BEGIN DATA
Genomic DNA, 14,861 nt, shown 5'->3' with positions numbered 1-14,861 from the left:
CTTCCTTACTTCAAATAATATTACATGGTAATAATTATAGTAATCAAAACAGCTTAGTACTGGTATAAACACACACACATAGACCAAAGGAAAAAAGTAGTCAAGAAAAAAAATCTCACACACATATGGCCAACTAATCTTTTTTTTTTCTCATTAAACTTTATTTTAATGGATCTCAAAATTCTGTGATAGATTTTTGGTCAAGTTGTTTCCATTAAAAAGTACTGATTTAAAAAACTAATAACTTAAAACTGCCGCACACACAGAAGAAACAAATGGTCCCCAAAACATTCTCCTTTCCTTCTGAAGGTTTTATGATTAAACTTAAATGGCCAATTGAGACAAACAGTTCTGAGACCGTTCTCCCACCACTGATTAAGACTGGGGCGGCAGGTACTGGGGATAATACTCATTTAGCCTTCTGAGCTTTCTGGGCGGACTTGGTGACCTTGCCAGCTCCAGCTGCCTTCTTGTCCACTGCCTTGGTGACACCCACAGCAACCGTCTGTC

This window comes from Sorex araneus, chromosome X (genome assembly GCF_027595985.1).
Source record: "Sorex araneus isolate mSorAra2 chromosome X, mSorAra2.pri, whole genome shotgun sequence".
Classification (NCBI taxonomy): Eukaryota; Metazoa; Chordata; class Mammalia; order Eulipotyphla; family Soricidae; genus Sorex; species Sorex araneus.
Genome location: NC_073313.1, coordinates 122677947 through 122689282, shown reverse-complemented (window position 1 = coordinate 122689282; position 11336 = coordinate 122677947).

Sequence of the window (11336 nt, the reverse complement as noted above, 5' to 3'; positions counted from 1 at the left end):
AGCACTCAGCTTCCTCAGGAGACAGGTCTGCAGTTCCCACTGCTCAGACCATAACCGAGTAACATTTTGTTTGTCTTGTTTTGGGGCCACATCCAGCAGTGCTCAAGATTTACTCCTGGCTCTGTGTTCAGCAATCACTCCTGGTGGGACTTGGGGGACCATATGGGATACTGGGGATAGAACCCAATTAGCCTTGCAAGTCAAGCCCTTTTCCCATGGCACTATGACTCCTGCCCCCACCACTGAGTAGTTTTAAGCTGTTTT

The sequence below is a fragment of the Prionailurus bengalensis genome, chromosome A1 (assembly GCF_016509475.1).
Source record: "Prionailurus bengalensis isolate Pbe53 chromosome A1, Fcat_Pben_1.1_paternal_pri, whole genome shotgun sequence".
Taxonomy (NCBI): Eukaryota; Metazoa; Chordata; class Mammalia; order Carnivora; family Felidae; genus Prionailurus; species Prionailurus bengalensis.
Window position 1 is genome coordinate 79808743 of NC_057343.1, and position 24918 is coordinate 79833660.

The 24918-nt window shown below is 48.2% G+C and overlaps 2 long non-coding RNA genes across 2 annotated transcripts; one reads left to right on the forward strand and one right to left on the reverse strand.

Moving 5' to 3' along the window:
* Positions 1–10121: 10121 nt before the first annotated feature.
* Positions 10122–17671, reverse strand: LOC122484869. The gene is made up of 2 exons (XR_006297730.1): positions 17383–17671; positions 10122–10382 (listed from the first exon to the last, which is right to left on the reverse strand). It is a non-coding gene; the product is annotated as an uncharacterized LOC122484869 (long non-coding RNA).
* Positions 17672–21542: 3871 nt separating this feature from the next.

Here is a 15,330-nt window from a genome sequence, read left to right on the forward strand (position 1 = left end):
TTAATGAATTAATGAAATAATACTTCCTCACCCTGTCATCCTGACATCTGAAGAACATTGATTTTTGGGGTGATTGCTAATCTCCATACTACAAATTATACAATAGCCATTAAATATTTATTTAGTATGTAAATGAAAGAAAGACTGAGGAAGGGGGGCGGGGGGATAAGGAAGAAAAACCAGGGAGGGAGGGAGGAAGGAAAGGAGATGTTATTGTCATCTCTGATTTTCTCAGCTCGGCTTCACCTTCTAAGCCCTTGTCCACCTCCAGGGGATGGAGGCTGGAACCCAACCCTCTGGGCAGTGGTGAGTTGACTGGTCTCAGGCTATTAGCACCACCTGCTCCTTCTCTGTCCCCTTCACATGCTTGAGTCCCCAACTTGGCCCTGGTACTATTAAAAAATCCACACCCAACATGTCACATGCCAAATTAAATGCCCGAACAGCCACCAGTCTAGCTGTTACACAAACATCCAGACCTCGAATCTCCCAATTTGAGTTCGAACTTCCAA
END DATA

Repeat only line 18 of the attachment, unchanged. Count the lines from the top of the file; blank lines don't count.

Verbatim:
Here is a 15,330-nt window from a genome sequence, read left to right on the forward strand (position 1 = left end):